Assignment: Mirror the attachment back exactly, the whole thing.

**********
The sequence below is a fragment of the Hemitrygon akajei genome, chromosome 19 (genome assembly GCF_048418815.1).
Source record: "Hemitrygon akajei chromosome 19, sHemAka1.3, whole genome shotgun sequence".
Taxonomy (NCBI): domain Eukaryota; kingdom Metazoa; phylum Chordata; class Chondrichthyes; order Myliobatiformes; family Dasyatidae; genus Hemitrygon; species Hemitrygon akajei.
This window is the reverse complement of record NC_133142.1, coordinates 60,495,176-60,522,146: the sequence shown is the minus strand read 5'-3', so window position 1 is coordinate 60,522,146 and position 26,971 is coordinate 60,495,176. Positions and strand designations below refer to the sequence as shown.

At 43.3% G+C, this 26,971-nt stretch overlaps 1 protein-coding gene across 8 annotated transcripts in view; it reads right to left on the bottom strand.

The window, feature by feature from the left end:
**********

The sequence below is a fragment of the Hemitrygon akajei genome, chromosome 19 (genome assembly GCF_048418815.1).
Source record: "Hemitrygon akajei chromosome 19, sHemAka1.3, whole genome shotgun sequence".
Taxonomy (NCBI): domain Eukaryota; kingdom Metazoa; phylum Chordata; class Chondrichthyes; order Myliobatiformes; family Dasyatidae; genus Hemitrygon; species Hemitrygon akajei.
This window is the reverse complement of record NC_133142.1, coordinates 60,495,176-60,522,146: the sequence shown is the minus strand read 5'-3', so window position 1 is coordinate 60,522,146 and position 26,971 is coordinate 60,495,176. Positions and strand designations below refer to the sequence as shown.

At 43.3% G+C, this 26,971-nt stretch overlaps 1 protein-coding gene across 8 annotated transcripts in view; it reads right to left on the bottom strand.

The window, feature by feature from the left end: